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Financial

If You Think “Buy-and-Hold” Investing Is A Gamble, Consider Active Management

by Brenda Wenning

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In poker, if you have a bad hand, you “fold.”  In investing, the commonly accepted philosophy is to “buy and hold,” even during a bear market.

So which of the two is really gambling – poker or buy-and-hold investing?  Today’s market, which is putting buy-and-hold investing to its biggest test since the Great Depression, may provide the answer.

The Dow Jones Industrial Average has dropped thousands of points, yet the prevailing advice has been to stay put.  Does it really make sense to leave your investments where they are when you know that financial institutions hold trillions of dollars worth of bad debt?

Today’s bear market is the 15th since the Great Depression.  During the last bear market, which began in September 2000 and lasted until March 2003, the S&P 500 lost 49% of its value.  If all of your money were invested in the S&P 500 stocks, you still would not be at the breakeven point.

And now your money is invested in a market that’s being compared to the Great Depression.  While that may be hyperbole, consider that if your money were invested in the S&P 500 stocks during the Great Depression, it would have lost 86.7% of its value from September 1929 through June 1932 – and it would have taken you 25.2 years just to break even.

Managing Risk To Increase Rewards
Those who advocate a buy-and-hold strategy will tell you that you need to stay invested, because you can’t “time the market.”  They’re correct.

No one knows how the market will perform tomorrow, next month or next year.  But historically, changes in factors such as corporate profits, interest rates, inflation, unemployment and other variables have provided strong indications of when we were entering a bear market and when we were entering a bull market.

Active management uses technology and economic data to identity the impact of these variables.  Using proprietary models based on these factors, active investment managers can determine whether investors should be heavily invested in the market – or whether they should temporarily pull money out of the market.

You may miss days when the market makes significant gains, but it is even more important to miss days when the market suffers significant losses.  If your portfolio were to fall in value by 50%, for example, you would need a 100% gain just to break even.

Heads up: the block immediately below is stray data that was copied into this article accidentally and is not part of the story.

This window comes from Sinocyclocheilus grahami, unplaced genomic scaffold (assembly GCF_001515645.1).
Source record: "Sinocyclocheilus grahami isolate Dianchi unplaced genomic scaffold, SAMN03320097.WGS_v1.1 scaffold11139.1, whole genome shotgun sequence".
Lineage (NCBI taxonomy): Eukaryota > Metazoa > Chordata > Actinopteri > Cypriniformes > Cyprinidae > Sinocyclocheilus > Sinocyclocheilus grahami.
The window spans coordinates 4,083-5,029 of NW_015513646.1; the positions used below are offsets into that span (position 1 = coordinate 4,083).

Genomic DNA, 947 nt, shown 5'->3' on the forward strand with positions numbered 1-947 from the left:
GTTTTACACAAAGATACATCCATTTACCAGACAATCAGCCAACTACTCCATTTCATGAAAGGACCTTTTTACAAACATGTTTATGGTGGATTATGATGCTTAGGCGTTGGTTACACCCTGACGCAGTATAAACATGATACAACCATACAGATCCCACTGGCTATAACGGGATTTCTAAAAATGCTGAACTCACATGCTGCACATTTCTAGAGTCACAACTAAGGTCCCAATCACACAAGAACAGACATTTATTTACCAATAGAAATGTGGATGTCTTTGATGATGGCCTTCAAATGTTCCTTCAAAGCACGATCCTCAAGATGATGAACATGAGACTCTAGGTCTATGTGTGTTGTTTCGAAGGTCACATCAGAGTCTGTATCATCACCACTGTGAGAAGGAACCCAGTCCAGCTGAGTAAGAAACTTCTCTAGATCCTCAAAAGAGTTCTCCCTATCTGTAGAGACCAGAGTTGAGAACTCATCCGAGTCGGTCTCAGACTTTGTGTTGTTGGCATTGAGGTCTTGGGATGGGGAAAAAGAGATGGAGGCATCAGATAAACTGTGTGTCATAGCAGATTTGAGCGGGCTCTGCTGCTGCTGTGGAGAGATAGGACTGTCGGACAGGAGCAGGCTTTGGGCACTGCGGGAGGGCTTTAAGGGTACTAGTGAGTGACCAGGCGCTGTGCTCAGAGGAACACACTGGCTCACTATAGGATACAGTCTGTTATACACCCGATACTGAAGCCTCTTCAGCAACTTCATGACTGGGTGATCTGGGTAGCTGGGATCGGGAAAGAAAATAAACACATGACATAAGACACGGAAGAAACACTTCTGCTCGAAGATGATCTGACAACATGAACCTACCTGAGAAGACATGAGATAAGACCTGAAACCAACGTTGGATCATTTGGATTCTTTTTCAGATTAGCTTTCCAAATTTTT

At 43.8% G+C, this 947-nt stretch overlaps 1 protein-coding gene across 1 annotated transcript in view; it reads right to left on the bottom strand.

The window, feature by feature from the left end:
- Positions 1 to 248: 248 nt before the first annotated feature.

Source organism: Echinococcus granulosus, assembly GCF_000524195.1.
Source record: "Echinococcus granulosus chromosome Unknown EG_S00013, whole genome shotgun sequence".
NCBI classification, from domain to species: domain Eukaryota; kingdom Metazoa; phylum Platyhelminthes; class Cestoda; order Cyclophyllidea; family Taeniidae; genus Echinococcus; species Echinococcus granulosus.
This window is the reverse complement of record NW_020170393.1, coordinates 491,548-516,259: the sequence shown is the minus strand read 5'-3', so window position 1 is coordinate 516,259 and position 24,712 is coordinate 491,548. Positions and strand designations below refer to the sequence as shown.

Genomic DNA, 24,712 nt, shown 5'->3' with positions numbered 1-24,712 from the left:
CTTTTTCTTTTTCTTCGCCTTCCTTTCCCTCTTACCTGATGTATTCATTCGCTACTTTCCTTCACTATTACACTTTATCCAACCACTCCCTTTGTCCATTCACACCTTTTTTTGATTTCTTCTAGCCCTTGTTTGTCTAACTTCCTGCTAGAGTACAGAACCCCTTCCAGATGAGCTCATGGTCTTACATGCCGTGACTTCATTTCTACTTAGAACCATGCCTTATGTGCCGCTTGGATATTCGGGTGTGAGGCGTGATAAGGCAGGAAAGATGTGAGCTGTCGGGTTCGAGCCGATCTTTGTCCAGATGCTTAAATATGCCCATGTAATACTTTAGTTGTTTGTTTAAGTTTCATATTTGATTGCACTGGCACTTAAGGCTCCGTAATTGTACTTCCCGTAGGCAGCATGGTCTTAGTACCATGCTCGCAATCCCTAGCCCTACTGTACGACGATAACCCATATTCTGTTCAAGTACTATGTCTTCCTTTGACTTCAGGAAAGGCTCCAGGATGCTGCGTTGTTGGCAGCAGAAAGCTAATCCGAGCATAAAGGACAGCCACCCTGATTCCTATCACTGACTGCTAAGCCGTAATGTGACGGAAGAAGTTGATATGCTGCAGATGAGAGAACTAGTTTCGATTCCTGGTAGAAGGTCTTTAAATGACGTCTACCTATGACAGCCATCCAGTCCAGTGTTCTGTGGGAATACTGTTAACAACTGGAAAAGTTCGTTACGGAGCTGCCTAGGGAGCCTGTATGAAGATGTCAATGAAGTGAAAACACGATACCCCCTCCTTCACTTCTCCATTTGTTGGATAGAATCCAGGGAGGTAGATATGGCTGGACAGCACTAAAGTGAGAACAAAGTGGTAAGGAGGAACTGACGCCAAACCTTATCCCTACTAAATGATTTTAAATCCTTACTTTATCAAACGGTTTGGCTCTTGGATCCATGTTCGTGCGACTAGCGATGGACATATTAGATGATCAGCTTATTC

Models used by active investment managers generate “alerts,” which tell them when it is time to buy a specific investment and “stops,” that tell them when it is time to sell.  A stop loss point is established whenever a new investment is made.  If the investment appreciates in value, the stop is moved up to protect the gain.  If the investment declines in value past the stop loss point, the investment is automatically sold.

Unlike active managers, buy-and-hold managers do not react to changing economic conditions, because they believe a diversified portfolio can withstand any market conditions.  In theory, if your portfolio is properly diversified, losses in one area should be offset by gains in other areas.  Today, though, diversification hasn’t worked because virtually all types of stocks and corporate bonds have experienced losses.

Active managers also advocate diversification, but it is only one tool for reducing risk.  Along with stops and alerts, active managers use other tools, such as hedging and setting price targets.
Hedging is used to reduce the risk that an investment will decrease in value by investing in an offsetting position in a related security, such as an options contract.

Price targets, like stops, determine when an investment should be sold.  If, for example, a stock increases in value and reaches an expected target value, the manager sells all or a portion of shares in the stock, guaranteeing the gain.

Like any investment strategy, active management cannot guarantee gains – but it sure beats gambling.

Brenda P. Wenning is president of Wenning Investments, LLC of Newton, Mass.  She can be reached at Brenda@WenningInvestments.com or (617) 965-0680.  For additional information, visit www.WenningInvestments.com or her blog at www.WenningAdvice.com.

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